February 26, 2016

Rejoice in the Lord

Practicing mercy in the season of Lent

Archbishop Joseph W. Tobin

This Lent, during the Holy Year of Mercy proclaimed by Pope Francis, we are making a special effort to understand why mercy (loving forgiveness) is such an important feature of our Christian way of life.

Mercy is not an abstraction. It is an attitude of the mind and heart that is most fully expressed in action. When I forgive someone who has harmed me, I must show it in the way I treat him or her. When I let go of past hurts, I have to make amends. That means making these relationships right again through specific actions performed by me on behalf of each person who has wronged me in the past.

Showing mercy isn’t easy. Our egos get in the way. We much prefer revenge—“getting even” or making other people pay for the wrongs committed against us.

Some cultures (such as organized crime) make exacting revenge into a solemn commitment. That’s one reason Pope Francis has spoken out forcefully against subcultures in Italy—and throughout the world—that constantly seek revenge. The Holy Father knows that vengeance leads only to hatred, violence and an unending, vicious cycle of evil consequences. Mercy is the opposite of vengeance. It is the only way to lasting peace.

During the season of Lent, we are given many concrete opportunities to practice mercy and to learn how to forgive ourselves as well as those who have trespassed against us. The three classic Lenten practices of prayer, fasting and good works (almsgiving) can be a means of practicing mercy in our daily lives.

In the Lord’s prayer, we ask the Father to forgive our sins “as we forgive those who trespass against us.” God’s forgiveness is not in doubt, but our ability to forgive (ourselves and others) is what we must pray for. Only God’s grace can unlock our stubborn, abused and unforgiving hearts. That’s why we pray that the Father will help us seek and accept his forgiveness while granting us the power to forgive others.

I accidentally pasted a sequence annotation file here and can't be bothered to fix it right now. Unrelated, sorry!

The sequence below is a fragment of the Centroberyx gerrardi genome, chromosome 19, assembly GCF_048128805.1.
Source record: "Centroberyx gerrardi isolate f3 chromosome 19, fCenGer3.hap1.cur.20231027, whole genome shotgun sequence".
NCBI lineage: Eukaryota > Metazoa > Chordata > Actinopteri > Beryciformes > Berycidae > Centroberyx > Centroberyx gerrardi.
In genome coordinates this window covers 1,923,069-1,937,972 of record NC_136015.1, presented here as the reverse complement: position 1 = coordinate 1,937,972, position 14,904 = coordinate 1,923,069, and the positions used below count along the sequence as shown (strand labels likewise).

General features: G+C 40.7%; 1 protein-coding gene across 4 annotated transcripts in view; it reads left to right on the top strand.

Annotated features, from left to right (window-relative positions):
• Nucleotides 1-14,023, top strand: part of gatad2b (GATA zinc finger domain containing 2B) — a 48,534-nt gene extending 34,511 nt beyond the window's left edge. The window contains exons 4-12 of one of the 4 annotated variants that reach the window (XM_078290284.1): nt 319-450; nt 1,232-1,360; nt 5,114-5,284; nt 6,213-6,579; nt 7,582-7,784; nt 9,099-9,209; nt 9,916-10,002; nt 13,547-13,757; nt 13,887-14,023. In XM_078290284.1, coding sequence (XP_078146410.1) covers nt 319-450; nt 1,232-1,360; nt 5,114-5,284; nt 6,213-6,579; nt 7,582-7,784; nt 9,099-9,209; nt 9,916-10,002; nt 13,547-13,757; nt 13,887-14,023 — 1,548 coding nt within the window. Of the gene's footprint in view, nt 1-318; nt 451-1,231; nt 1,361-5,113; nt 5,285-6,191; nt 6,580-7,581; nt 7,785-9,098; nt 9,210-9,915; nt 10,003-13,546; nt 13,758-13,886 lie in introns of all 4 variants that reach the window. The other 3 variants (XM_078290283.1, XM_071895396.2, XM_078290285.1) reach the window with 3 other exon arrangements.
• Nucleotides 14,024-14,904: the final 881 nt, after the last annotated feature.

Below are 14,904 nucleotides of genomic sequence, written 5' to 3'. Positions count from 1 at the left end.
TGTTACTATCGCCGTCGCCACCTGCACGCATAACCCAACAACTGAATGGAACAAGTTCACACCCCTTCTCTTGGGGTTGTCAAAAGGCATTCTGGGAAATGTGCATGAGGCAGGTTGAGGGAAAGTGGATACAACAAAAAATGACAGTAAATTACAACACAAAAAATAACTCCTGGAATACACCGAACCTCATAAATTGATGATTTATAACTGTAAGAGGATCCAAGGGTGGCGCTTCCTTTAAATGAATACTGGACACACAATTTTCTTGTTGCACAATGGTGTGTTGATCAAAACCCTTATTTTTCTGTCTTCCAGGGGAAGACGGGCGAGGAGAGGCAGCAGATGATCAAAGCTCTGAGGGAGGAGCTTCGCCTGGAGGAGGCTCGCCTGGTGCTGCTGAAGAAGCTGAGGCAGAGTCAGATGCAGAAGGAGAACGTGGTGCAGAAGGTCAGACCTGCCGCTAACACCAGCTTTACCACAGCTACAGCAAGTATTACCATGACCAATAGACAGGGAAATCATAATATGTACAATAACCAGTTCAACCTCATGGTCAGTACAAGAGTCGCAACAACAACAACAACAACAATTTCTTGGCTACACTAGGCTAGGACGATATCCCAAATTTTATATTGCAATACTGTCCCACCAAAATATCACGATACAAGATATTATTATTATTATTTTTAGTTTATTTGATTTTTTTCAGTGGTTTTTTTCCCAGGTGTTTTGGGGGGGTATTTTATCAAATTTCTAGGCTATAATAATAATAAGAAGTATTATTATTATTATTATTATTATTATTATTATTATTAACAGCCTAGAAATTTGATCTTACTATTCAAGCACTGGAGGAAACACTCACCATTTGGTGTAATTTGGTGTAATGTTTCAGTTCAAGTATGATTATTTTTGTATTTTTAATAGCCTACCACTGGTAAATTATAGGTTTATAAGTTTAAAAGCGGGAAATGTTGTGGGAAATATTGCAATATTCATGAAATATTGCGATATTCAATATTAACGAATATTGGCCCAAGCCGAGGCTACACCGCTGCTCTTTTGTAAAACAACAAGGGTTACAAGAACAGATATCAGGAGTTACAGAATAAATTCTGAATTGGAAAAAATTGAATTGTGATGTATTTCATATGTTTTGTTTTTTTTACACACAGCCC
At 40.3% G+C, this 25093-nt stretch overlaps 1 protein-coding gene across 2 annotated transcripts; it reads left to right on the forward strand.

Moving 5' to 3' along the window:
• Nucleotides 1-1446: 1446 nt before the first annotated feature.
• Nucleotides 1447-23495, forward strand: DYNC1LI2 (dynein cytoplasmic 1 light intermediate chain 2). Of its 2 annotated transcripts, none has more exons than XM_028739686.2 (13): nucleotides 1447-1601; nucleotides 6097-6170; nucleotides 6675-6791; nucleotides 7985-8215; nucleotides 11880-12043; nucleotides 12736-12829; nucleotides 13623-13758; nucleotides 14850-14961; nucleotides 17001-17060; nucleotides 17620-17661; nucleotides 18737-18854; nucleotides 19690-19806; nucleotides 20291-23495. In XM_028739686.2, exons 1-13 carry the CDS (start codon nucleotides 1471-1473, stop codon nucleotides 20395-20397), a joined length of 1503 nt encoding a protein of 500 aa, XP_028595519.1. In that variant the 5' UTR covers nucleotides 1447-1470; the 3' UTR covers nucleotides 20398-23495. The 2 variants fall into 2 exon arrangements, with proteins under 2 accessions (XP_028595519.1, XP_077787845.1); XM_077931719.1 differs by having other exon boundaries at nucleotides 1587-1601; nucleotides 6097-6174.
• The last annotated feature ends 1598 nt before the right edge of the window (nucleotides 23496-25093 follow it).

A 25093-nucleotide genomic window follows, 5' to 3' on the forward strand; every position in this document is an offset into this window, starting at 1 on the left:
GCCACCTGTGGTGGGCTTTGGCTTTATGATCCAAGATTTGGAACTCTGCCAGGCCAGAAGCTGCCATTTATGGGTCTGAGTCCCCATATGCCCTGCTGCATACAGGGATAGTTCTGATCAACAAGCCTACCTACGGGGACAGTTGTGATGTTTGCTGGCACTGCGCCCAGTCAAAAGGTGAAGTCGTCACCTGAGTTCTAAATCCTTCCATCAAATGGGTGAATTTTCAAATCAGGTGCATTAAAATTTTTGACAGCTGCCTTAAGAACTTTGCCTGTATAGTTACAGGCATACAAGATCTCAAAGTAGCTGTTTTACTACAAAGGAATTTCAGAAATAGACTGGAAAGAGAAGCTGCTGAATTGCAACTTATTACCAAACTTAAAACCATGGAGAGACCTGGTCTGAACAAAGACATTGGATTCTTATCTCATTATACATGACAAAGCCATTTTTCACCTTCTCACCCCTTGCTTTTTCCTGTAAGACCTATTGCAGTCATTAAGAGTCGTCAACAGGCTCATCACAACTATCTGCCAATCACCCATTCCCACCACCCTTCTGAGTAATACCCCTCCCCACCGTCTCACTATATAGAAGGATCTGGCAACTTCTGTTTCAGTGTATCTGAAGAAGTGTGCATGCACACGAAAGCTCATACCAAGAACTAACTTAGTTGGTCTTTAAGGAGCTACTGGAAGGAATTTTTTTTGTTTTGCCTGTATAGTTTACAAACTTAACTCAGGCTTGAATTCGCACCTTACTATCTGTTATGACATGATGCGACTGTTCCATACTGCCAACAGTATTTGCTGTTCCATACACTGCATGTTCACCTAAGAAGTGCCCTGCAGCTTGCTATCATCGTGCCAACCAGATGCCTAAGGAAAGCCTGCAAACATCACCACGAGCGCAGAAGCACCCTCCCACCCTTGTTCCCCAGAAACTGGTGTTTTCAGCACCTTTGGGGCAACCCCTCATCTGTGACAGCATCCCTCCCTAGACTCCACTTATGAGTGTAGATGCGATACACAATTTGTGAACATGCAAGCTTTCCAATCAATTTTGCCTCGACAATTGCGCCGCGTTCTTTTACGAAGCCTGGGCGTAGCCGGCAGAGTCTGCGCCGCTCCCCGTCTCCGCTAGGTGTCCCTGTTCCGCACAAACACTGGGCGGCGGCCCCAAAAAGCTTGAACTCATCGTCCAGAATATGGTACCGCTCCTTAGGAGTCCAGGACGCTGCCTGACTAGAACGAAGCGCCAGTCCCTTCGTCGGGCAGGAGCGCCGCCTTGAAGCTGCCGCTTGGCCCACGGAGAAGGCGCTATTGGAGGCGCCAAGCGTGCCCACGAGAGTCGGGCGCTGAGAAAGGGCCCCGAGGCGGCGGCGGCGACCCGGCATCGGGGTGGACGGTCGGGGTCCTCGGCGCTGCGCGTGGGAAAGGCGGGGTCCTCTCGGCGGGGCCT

One of the most powerful ways to make amends for past wrongs—whether committed by us or against us—is to pray for the persons who have wronged us or whom we have wronged. It is sometimes not possible to request the forgiveness of someone we hurt long ago (a parent who is now deceased, a former employer, an old friend or lover). But even if it is impossible to look another person in the eye and say, “I forgive you” or “I’m sorry,” we can always pray for them. If we ask God to extend to them the love and mercy that we are unable to express directly—for whatever reasons—we can be confident that our merciful Father will do so. And, in the process, God will forgive us also for whatever part we played in harming the relationships that we now seek to amend.

Jesus commanded us to pray for our enemies, including those who persecute us, because he knew that prayer is the voice of mercy. Prayer brings us into right relationship with God and each other. We practice praying for forgiveness during Lent as we repeat the words of Jesus, “Father, forgive them for they do not know what they are doing!” (Lk 23:34), and as we pray frequently, “Lord, Jesus Christ, Son of the living God, have mercy on me, a sinner.”

Fasting is also a way to express mercy. How many of us sin by overindulgence, knowing that so many of our sisters and brothers have less than they need! Fasting reminds us that we do not live by bread alone. It challenges us to live temperate lives while being generous toward others.

How is this an act of mercy? We seek God’s pardon and forgiveness for the ways we have abused God’s material and spiritual gifts. And we resolve to be much more attentive to the needs of others—especially the poor, neglected and unwanted people on the margins of society who are, in truth, our brothers and sisters in Christ.

“Almsgiving” is much more than giving money to the poor (although that is very important). It is expressing our solidarity, our closeness, with those we have wronged by the sin of indifference. It is seeking their forgiveness, not simply by our words, but by the actions we take on their behalf.

By our prayer, our fasting and our almsgiving, we ask the Father to forgive our sins as we forgive those who sin against us. This Lent, let’s take advantage of this wonderful opportunity. Let’s practice mercy as we prepare for the ultimate act of mercy, the Resurrection of our crucified Lord! †

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